Budget cuts and buyouts save $3.6 million in president’s plan

Amarillo College has reached its goal of saving $3.5 million as a result of President Dr. Russell Lowey-Hart’s plan of attrition, a voluntary retirement incentive and reduction in force.
Fifty-six faculty and staff members accepted the retirement incentive created by Lowery-Hart and his cabinet members, saving the college a total of $3.6 million. Of those 56 positions, 18 are faculty, 29 are classified employees and nine are administrative positions within the college. There are a total of 92 eliminated positions, 56 from the retirement incentive and 36 from reduction in force. Of those 92 positions, the president and his cabinet decided 26 positions will be redesigned or filled.
“All budget cuts are done, position cuts are completed and we’re ready to move forward and move on,” Lowery-Hart said. What’s not moving forward are the 66 positions decided that no longer will be part of the budget.

Although there will be no more eliminations from the budget, according to the president, the reorganization and reclassification process is pending. “We have 66 positions that will no longer will be functionally part of the college,” Lowery-Hart said. Now the challenge is to redesign positions to make them as effective as possible. Lyndy Forrester, vice president for employee and organizational development, said she sees the process as a major loss of knowledge. “We somehow have to keep going without them, and we need to really focus on a transfer of that knowledge,” Forrester said. One of the faculty members leaving is Lynaé Jacob, department chairwoman of speech and communication. She has taught more than 34 years, dedicating the last 14 to AC. She decided to take the buyout after looking at her retirement numbers. “For me, it was a financially wise decision,” Jacob said.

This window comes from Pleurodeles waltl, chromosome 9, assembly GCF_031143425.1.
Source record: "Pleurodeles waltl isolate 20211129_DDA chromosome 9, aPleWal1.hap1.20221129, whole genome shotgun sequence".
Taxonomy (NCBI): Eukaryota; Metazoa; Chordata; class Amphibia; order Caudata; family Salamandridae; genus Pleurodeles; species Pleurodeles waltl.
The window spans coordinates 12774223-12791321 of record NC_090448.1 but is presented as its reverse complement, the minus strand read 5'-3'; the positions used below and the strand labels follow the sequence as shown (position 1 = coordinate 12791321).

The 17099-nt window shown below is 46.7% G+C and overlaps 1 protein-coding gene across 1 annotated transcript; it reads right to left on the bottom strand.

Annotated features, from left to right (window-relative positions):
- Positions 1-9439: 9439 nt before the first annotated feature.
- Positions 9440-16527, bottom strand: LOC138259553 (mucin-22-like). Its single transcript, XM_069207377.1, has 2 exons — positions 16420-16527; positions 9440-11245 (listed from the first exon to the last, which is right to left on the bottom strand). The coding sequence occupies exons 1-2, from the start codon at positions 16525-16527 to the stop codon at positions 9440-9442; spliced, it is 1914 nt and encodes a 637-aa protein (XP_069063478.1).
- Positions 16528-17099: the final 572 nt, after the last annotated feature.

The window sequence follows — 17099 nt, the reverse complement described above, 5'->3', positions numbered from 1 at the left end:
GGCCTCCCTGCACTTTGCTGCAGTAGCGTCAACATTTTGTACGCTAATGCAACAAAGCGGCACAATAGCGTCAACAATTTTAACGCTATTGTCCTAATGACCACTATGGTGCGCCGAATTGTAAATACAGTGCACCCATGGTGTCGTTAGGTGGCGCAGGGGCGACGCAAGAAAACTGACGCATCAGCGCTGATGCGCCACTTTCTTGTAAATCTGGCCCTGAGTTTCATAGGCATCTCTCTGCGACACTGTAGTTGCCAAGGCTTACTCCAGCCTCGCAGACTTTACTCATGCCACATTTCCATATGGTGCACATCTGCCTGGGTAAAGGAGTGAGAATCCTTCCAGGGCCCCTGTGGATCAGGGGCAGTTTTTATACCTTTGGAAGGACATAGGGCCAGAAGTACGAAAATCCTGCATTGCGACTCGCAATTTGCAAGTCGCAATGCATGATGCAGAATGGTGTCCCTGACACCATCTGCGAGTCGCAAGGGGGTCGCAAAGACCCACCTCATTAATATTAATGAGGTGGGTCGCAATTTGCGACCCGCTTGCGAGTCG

She will leave after the spring semester.

Jacob has not been told what will happen to her position. “They are reorganizing in many different areas, so they might reorganize the speech department under someone else, they might get a new chair, they might get a coordinator; those are all options,” she said. While her replacement as department chair is yet to be announced, she already has plans for her retirement. “I’m going to learn how to buy and flip a house with my 80-year-old dad,” Jacob said. “That’s something I’ve always wanted to do, but I’ve never had the opportunity.” Lowery-Hart said that from this point forward, he will put his focus on the students. “I’m excited that we got to that point, because we can start focusing on more important things, and that is how we can better serve our students,” he said. Now he said he wants to focus on achieving his goal of having a 70 percent completion rate by 2020.

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